The Temple is the Body
- sacred architecture as a reflection of the human body


by Alex Stark

Of all the trans-cultural characteristics common to the great world traditions, the association of architecture with the human body is one of the most vastly disseminated. The Vastu tradition of India, Chinese Feng Shui, Egyptian Temple architecture, the Inca Seque system, and the Greek canon of proportions have one thing in common: a reverence for architectural space as a reflection of the human body.

The Inca, for example, patterned their entire kingdom on the idea that Cuzco, the ancient capital of that enormous empire, was the umbilical center of a giant body of land. The word Cuzco literally means belly button. From this center at the heart of the empire, 41 rays of energy, known as seques, radiated to all points of the empire, connecting lands as far as modern-day Colombia and Chile to the temple of the Sun, the Korichancha, at the very center of this body made of earth. The Inca believed that the cosmic energies necessary for human life streamed into the dimensions of space and time through this umbilicus. Through this connection, the forces of Heaven (the Hanakpacha or Upper World) and Earth (the Ujupacha or Lower World) were harmonized and balanced in the realm of humanity (the Kaypacha or Middle World).

The Vastu tradition of India echoes the centrality of the Inca ideal. According to Vastu theory, architectural space is inhabited by a mythical creature, the Vastu Purusha, who was said to be created from the sweat of the God Shiva during a titanic struggle with demons. The body of Purusha fills the building space completely, with its head in the northeast and its feet in the southwest. The center of the building, which corresponds to the Purusha's navel, is an area that must be left open in order to allow for the entry of cosmic energies. Also know as Brahma Stan, this central area is the residence of Brahma, the god of creation. The center of the structure is seen as the entry point for reality and the manifest world.

In ancient Greece, the idea of an umbilicus in physical space can be seen in the omphalos discovered in the ruins of the Temple of Apollo at Delphi. This carved stone was meant to represent the navel of the world, and on its surface are patterned the rays of energy that correspond to the terrestrial magnetic grid. The location of this temple, and the cave to which it was related, refer to the central position of the mountain as a symbol of the axis mundi, or cosmic pillar around which ordinary life revolved, as the great drama of space and time churned forth the experiences of humans.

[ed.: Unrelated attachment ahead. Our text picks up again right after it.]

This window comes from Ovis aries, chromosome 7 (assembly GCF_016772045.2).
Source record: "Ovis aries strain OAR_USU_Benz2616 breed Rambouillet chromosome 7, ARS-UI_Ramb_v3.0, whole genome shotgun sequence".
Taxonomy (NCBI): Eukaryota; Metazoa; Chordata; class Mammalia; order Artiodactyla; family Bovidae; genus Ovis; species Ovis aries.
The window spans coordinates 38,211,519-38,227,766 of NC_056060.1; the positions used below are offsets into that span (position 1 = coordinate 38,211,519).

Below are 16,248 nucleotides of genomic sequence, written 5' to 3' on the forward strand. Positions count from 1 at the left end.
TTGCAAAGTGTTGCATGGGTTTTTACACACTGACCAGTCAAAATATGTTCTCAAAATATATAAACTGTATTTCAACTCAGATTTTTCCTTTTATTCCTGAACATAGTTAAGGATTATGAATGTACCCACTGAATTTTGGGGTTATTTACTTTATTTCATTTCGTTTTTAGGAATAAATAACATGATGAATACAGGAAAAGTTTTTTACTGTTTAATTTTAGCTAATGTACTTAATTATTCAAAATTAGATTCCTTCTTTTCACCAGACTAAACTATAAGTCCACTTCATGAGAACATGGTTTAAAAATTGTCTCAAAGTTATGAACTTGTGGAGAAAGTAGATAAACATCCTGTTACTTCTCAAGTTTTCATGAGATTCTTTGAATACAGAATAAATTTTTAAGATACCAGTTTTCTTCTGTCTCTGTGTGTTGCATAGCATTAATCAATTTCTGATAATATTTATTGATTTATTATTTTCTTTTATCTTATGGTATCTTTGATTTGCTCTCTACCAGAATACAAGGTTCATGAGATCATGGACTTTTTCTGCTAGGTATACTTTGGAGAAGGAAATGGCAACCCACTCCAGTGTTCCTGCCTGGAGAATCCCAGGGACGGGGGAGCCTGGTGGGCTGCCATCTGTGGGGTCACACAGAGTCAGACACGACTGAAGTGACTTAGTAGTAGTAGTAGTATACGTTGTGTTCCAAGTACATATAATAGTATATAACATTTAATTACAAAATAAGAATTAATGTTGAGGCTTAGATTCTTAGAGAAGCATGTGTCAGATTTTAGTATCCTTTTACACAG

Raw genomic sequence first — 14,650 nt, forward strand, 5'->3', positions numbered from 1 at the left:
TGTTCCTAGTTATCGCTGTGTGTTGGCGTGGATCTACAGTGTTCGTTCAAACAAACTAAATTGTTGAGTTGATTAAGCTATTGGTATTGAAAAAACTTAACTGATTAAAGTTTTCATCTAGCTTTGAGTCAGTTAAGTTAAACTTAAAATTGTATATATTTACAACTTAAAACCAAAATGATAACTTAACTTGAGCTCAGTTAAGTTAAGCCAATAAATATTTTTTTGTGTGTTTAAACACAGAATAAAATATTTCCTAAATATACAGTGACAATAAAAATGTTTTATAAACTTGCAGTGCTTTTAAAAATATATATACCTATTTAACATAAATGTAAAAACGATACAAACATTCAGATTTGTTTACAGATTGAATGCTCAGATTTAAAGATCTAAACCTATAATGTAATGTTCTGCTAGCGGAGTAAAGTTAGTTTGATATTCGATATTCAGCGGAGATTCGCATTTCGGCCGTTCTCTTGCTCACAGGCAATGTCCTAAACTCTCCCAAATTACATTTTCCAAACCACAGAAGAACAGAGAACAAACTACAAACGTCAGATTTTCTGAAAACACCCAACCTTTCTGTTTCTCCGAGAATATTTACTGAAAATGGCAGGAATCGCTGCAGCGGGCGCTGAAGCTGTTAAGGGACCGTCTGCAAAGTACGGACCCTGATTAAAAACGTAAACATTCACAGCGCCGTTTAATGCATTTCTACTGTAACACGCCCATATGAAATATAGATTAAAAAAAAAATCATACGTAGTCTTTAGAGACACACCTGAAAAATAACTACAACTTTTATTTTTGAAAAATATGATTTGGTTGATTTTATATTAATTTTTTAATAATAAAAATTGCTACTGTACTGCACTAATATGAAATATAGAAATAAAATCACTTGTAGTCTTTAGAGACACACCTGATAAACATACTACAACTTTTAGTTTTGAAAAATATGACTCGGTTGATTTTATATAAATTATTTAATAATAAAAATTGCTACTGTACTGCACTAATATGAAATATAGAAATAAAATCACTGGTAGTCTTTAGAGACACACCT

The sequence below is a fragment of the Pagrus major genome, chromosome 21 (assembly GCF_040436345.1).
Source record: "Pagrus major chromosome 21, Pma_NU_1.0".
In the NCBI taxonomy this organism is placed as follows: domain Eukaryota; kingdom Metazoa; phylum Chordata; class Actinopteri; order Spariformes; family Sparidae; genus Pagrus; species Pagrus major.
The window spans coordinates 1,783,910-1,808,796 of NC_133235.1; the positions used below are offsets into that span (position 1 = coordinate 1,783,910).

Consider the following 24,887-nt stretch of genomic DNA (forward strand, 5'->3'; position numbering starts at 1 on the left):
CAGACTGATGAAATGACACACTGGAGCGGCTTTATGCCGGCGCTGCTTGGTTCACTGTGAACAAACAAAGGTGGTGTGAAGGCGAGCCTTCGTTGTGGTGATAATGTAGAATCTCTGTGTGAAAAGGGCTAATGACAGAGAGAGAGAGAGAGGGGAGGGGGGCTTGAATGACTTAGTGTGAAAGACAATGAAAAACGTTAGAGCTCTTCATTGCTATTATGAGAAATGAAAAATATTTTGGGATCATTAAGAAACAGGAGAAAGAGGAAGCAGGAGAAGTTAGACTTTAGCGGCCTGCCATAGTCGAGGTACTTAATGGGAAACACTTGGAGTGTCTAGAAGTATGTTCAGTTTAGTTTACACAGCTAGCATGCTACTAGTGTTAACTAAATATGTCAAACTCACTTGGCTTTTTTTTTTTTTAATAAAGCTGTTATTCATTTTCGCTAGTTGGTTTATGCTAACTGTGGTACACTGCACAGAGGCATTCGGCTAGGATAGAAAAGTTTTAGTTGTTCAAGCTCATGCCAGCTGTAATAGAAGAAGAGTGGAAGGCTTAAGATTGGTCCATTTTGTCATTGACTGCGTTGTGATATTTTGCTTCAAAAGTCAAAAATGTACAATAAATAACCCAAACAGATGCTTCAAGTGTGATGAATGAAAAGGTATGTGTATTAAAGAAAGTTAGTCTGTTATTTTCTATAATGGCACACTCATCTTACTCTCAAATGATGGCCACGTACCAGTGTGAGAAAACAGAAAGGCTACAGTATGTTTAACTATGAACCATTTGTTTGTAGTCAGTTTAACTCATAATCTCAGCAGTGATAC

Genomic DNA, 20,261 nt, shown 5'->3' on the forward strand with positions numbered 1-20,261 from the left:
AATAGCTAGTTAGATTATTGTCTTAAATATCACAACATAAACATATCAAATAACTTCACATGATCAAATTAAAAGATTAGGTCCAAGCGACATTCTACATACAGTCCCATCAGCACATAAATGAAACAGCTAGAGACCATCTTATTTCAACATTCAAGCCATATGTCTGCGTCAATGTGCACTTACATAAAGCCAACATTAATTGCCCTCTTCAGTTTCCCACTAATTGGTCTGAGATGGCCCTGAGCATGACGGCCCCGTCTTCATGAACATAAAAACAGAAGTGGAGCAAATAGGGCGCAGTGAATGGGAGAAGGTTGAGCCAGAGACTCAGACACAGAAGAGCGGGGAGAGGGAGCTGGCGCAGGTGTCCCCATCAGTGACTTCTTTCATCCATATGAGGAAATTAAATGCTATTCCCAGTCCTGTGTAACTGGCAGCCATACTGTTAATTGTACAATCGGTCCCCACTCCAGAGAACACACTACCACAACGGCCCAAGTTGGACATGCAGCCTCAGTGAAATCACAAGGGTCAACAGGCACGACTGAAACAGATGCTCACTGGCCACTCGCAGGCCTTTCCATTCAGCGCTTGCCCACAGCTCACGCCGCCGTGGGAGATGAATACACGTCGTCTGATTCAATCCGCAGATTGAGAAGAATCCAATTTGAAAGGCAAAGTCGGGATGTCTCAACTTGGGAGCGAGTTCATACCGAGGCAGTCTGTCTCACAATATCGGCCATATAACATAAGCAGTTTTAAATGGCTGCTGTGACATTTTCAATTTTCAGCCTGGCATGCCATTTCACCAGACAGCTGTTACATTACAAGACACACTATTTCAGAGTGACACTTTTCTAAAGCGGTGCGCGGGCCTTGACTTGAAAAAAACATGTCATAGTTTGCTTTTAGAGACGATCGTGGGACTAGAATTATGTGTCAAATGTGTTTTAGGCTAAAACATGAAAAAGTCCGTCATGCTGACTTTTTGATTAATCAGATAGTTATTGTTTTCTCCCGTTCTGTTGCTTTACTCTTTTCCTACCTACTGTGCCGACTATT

In Chinese feng shui the centrality of space is acknowledged in the concept of the Tai Chi, the "great ultimate", a location without dimensions at the heart of a structure through which cosmic energy is understood to stream into the realm of manifest reality. Also known as the "central ridge beam", to signify its importance as support of all of existence, the Tai Chi is the place where reality and the Void of non-existence connect. This transfer of vital energy or chi is what animates all of consciousness and brings life to the inanimate. The movement of chi in and around a structure is compared to the movement of energy in the human body. The main entry of a building, for example, is often called the "mouth of chi" to signify the qualities of chi that are necessary to promote prosperity, health, and longevity for the structure's inhabitants.

Each area of sector of a building is also understood in feng shui to have a direct correlation to a body part, organ system, or metabolic function. The center of a building's front area; for example, is associated with the element of water, and with all bodily functions involving fluids. The bladder and kidneys, as well as the reproductive system, are therefore correlated to this area. Conversely, the heart or lungs would correlate to the area located at the center rear of the space, an area associated with the element of fire.

The idea of space as a mirror of the human body also includes allusions to the proportions and distributions of parts within the structure. The Egyptian temples of antiquity, for example, were designed to reflect an ideal proportion as exemplified in the body of the Pharaoh, the human incarnation of the divine realm. By patterning the building's design to the divine proportions of the emperor's body, the sacredness of the space was thereby enhanced. As the temple grew in size, the size and scale of its component parts were made to retain their proportionality to the canon derived from the divine body of the ruler. This can also be seen in the proportional system of the Gothic Cathedral, which was often seen as a reflection not only of the divine body of Christ, the early son of God, but also as a reflection of the numbers and ratios which the platonic system allocated to the divine order inherent in the physical world. The English unit of measurement, the foot, is a late allusion to this idea.

This ideal was carried into the Renaissance, and is part of the canon of proportions which Leonardo and Michelangelo, among many others, used to design and proportion buildings, paintings, and sculpture. Collectively known as the anthropocosmos, the western ideal of patterning images and spaces on the divinely proportioned dimensions of the human body is at the very foundation of both Classicism and the Neoclassical revival that culminated at the end of the 19th century. It behooves us to understand that many of the state capitols or regional banks which grace the village squares of so many American cities, are patterned along these lines, and that in its proportions and dimensions each of these structures reflects not only the cultural peculiarities of their times, but also a much more eternal allusion to the human body as the source for divinely inspired space.

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